Last night seven of us tucked into a generous helping of jargon to decode the mysteries of the shifting wind, so we could use it to our advantage on the race course. Chapter 13 of Walker’s book us just a few pages long, but there is a lot in there. To bring the lesson home, we watched some raceqs videos, remembered the kinds of things we’ve seen out on the water, and looked at some specific examples sketched out on paper (and laid out in tape on a table!).
At the risk of oversimplifying, the main takeaways were:
- If the wind direction is constant, then you sail the same distance to the windward mark no matter where you tack (so long as you don’t overstand the layline).
- The wind direction is never constant.
- Sometimes it changes to a new direction during the race (Persistent Shift)
- Other times it shifts back and forth in direction (Oscillating Shift)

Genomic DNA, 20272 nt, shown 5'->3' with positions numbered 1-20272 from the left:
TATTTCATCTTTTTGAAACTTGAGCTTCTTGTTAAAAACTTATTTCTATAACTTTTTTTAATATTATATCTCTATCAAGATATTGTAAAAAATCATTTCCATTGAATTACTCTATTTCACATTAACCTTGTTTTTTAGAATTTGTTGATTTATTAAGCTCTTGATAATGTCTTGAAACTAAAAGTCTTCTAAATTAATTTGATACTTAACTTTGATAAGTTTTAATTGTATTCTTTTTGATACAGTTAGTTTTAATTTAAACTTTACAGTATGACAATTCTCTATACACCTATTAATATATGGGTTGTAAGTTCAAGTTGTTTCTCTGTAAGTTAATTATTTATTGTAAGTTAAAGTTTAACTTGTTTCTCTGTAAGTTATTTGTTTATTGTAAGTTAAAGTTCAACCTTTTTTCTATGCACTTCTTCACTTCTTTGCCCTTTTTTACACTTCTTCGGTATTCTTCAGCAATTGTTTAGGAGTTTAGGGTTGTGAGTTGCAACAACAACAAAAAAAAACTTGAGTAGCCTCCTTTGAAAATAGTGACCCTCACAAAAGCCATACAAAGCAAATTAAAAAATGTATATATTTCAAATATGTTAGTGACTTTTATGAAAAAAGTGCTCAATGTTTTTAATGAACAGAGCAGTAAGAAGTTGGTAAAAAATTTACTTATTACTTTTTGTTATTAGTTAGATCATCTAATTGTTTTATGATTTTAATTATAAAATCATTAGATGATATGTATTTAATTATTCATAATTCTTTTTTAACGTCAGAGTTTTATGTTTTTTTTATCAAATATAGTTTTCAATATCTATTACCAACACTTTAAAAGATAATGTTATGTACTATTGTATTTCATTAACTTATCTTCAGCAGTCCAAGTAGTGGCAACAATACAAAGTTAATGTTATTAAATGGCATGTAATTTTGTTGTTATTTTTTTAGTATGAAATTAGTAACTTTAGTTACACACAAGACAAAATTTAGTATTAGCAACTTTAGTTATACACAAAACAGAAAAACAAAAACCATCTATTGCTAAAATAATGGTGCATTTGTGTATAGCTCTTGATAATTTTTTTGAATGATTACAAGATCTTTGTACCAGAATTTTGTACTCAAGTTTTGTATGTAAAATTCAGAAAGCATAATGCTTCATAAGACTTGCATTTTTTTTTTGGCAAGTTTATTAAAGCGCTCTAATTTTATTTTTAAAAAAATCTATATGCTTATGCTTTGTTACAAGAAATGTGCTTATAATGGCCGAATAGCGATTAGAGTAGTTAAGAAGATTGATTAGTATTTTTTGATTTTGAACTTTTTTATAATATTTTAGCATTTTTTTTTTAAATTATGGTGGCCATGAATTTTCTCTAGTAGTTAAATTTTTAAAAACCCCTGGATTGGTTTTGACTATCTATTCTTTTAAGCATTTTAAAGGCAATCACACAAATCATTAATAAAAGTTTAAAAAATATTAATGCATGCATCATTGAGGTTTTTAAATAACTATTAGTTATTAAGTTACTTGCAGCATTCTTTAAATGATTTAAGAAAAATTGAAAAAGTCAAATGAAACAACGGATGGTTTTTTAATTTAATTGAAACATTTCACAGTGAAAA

- The way to take advantage of this is quite different, as summarized in this table
|Persistent Shift||Sail toward the shift||Sail Away from the shift||Start your leg on the disadvantaged tack or jibe to position yourself for better gains later in the leg|
|Oscillating Shift||Tack on the headers||Jibe on the lifts||Wait until the wind direction has oscillated through the median direction before tacking|
And to try to cement the lessons we had a few ‘races’ on the ping-pong table as the wind oscillated randomly. Great fun!
The good news is that we’ll come back to each of these kinds of wind shifts another time, diving deep for a whole lesson. See you there!